Skip to main content

Lebanon's new electoral law could spell trouble for traditional parties

With the new electoral law in Lebanon expected to fragment traditional parties' representation in parliament, Lebanese are divided over how the May 6 vote will change the legislature.
A poster depicting Sunni politician Ashraf Rifi (C) is seen among posters of Lebanese candidates that were running in Tripoli's municipal and mayoral elections, Lebanon, May 30, 2016. REUTERS/Omar Ibrahim - S1BETHAZUQAA

Lebanon will hold parliamentary elections on May 6, for the first time in nine years. Lebanese parties are gearing up for the coming popular vote, with many fearing that the new electoral system that is based on proportional representation across 15 electoral districts might fragment their representation. Even Hezbollah seems wary of the parliamentary outcome, with experts believing the group may be facing challenges in several districts.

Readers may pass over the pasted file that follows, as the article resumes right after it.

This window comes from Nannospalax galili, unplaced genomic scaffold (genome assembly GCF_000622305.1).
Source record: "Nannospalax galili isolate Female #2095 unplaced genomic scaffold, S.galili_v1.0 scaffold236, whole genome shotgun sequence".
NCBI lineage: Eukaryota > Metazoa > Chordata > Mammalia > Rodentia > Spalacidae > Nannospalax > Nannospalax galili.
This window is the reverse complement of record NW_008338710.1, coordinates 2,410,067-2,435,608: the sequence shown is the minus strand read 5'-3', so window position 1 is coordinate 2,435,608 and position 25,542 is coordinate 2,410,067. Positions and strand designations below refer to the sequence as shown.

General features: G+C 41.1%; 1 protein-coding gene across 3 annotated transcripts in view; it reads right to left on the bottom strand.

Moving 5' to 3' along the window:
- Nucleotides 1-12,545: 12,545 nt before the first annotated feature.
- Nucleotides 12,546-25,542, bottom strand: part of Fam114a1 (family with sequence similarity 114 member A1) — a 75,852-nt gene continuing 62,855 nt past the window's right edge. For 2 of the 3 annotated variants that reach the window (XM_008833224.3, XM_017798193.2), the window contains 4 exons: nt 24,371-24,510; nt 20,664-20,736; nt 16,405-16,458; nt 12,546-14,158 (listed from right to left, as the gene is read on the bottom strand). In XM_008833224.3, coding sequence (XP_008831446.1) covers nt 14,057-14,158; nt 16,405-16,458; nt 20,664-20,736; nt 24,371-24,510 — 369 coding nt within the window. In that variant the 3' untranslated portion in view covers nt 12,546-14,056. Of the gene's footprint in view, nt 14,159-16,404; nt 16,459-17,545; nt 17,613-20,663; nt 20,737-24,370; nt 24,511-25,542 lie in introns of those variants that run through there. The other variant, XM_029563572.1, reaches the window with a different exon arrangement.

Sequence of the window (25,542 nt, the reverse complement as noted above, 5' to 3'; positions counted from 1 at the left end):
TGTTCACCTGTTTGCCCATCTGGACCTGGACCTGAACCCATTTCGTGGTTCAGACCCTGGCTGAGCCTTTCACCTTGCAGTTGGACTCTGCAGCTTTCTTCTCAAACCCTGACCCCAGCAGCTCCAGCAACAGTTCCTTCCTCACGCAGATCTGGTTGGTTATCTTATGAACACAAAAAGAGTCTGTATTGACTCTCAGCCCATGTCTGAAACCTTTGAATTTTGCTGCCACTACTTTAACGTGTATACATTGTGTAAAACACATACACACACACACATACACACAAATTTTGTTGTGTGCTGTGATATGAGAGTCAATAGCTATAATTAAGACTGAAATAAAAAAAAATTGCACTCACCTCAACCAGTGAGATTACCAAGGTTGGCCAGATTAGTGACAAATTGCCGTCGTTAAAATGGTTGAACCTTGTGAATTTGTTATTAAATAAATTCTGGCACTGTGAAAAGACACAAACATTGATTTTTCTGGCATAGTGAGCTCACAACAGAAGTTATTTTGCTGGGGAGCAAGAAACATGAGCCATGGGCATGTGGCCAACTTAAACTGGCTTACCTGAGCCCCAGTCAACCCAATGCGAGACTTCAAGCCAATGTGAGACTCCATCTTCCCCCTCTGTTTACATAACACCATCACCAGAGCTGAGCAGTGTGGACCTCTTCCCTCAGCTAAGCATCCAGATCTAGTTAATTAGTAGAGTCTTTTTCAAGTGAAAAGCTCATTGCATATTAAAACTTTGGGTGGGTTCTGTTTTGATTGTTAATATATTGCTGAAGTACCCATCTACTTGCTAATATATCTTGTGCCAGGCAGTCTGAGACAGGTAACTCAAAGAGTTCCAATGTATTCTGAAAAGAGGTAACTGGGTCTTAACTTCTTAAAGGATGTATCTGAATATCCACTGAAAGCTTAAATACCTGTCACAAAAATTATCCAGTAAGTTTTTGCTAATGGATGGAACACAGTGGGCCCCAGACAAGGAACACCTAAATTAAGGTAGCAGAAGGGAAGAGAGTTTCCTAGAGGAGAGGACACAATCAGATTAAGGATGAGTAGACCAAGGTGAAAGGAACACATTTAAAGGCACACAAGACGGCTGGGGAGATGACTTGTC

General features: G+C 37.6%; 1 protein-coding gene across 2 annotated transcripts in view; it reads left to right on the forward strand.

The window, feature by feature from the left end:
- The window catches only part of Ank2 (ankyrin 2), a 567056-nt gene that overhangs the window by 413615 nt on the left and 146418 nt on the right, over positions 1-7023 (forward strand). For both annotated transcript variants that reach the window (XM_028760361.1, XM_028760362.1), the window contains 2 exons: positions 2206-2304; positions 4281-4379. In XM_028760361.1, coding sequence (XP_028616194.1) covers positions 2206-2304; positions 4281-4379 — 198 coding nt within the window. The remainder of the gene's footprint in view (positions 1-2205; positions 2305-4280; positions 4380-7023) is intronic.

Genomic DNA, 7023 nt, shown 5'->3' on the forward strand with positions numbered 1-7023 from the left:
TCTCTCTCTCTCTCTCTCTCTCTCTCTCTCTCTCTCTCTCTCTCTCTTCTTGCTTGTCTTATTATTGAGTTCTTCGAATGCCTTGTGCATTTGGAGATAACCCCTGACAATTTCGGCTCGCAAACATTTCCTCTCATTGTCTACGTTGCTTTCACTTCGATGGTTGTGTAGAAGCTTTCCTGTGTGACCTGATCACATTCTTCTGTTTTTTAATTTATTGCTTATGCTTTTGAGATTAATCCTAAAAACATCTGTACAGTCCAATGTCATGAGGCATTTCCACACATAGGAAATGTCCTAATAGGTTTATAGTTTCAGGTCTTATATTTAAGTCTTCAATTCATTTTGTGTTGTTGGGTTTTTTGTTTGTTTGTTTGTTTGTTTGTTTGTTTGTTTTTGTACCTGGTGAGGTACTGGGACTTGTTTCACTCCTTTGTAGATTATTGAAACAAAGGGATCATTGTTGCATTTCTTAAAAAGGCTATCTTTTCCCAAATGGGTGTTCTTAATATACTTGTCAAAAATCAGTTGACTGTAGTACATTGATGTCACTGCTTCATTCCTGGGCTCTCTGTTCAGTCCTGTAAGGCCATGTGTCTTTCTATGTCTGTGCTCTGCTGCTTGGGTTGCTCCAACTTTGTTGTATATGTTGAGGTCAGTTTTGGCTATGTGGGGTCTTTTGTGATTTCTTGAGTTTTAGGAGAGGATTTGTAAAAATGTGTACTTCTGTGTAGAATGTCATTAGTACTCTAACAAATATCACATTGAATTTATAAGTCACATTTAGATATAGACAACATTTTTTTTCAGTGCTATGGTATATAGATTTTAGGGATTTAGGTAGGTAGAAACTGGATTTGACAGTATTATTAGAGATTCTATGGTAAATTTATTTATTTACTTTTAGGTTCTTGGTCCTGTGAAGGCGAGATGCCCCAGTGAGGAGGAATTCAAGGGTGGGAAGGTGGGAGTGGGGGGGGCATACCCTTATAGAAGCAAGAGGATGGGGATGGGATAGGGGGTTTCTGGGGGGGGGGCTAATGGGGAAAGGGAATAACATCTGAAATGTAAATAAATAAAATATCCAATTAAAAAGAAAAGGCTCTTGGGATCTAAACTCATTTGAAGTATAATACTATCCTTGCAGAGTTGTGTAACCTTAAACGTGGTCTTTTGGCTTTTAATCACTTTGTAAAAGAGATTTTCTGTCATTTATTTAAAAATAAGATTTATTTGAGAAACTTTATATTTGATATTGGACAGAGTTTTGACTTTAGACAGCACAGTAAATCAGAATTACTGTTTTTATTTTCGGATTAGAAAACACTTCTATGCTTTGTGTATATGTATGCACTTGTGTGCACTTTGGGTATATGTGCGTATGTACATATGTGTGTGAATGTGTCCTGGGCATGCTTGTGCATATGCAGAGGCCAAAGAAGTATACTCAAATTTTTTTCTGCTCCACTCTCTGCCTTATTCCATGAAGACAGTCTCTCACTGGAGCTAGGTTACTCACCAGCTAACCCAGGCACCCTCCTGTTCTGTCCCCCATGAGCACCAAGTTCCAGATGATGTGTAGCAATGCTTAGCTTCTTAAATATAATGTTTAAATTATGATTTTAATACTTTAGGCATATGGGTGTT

On Feb. 19, Hezbollah Secretary-General Hassan Nasrallah announced the group’s candidates for the elections. Hezbollah fielded 13 candidates, including former head of General Security Jamil al-Sayyed for the Baalbek-Hermel electoral district.

Access the Middle East news and analysis you can trust

Join our community of Middle East readers to experience all of Al-Monitor, including 24/7 news, analyses, memos, reports and newsletters.


Only $100 per year.